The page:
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Frequently Asked Questions

  • What are Rare Earth Elements?

    Rare earth elements (REE) consist of lanthanum (La), cerium (Ce), praseodymium (Pr), neodymium (Nd),
    promethium (Pm), samarium (Sm), europium (Eu), gadolinium (Gd), terbium (Tb), dysprosium (Dy),
    holmium (Ho), erbium (Er), thulium (Tm), ytterbium (Yb) and lutetium (Lu). Yttrium (Y) is also typically
    grouped with the REE.


    TREO are the total rare earth element oxides in the sample, with the REE metals expressed as rare earth element oxides, which is a common method for summarising the total grade.

    This is TREO minus the amount of cerium oxide in the sample. CeO2 is relatively low in value.

    Ppm is parts per million by mass, which is the standard unit for reporting REE grades. 10,000ppm =

    Permanent magnets
    Permanent magnets are used in electronic and computing equipment, batteries, electric vehicles, wind
    turbines, mobile phones and military systems. Nd & Pr are used in high-power permanent magnets. Dy, Sm and Tb are used in high-temperature permanent magnets. Some reporters called them “Super Magnet” REE.

    Ionic adsorption clay (IAC) rare earth elements
    In contrast with hard-rock REE ores, ionic adsorption clay REE mineralisation forms when REE attach loosely to clays and can be recovered by low-cost leaching methods.

    IAC REE deposits have been mined in southern China and Myanmar. ABx is one of the very few listed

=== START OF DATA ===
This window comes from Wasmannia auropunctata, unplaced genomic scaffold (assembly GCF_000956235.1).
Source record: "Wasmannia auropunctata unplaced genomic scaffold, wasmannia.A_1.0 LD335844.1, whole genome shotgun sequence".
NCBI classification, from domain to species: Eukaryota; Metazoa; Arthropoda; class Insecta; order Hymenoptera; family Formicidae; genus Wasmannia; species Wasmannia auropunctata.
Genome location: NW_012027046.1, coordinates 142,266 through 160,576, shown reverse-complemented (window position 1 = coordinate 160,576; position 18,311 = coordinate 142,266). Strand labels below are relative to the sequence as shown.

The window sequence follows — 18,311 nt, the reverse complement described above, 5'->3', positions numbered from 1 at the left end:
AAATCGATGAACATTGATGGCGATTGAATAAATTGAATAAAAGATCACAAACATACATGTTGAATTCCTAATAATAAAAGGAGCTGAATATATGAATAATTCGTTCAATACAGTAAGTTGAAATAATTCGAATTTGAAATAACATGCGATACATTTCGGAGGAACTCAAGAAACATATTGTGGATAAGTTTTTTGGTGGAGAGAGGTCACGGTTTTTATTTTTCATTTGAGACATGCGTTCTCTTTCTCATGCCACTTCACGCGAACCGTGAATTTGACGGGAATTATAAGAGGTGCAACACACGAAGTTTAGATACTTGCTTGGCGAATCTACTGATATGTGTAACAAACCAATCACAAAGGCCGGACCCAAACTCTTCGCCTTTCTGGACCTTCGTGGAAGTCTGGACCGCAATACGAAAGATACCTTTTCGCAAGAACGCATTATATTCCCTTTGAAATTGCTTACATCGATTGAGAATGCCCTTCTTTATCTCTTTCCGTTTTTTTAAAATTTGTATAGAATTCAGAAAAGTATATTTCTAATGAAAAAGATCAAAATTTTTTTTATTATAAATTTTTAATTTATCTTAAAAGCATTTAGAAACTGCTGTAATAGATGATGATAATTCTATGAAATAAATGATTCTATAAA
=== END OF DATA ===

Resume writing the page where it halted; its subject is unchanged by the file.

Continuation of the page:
companies to discover true IAC REE mineralisation in Australia.

    Extraction rates from desorption tests

    To assess the potential of extracting REEs from prospects, tests have been carried out by ANSTO, who have extensive experience in metallurgical testing of clayhosted rare earth deposits worldwide. These were conducted at “standard” desorption conditions of 0.5 M ammonium sulfate at pH 4 which are low-acid, low-cost processing conditions for ionic adsorption clay REE.

    The ”extraction rate” is the proportion of REE contained in the sample that is extracted and reports to the leach solution. Very few other REE occurrences in Australia have achieved extraction rates that have been achieved on ABx’s REE mineralisation in the channels at the Deep Leads project area in northern Tasmania.

  • What is Bauxite?

    Bauxite is a mainly a mixture of iron and aluminium hydroxides and oxides of Al, Fe, O and OH. Principal aluminium hydroxide minerals found in varying proportions are gibbsite and the polymorphs of boehmite and diaspore. Other components include SiO2, TiO2 and P2O5. The overall chemistry of bauxite determines its commercial usage.

    Gibbsite has the chemical formula Al (OH)3, which is a trihydrate. Boehmite and diaspore have the formula AlO(OH), which is monohydrate. The main mineral of aluminium in our bauxite deposits is gibbsite. Large bauxite deposits in China and Vietnam are either low grade, high in monohydrate minerals, and/or high in reactive silica. Dissolution of monohydrate minerals requires higher temperatures and higher concentration of caustic soda; energy consumption is much higher than for dissolution of trihydrate gibbsite.

    Dissolution of gibbsite requires lower temperatures and lower concentration of caustic soda, providing ABx with a significant competitive advantage.

    Moreover, our bauxite deposits have low levels of reactive silica and high total alumina to silica ratios. Reactive silica is the most harmful contaminant because it forms insoluble double Al, Na silicate which reports to red mud during conversion to alumina.

    High levels of reactive silica causes the loss of alumina and caustic soda, while TiO2 and P2O5 robs sodium. Our bauxite deposits are low in contaminants.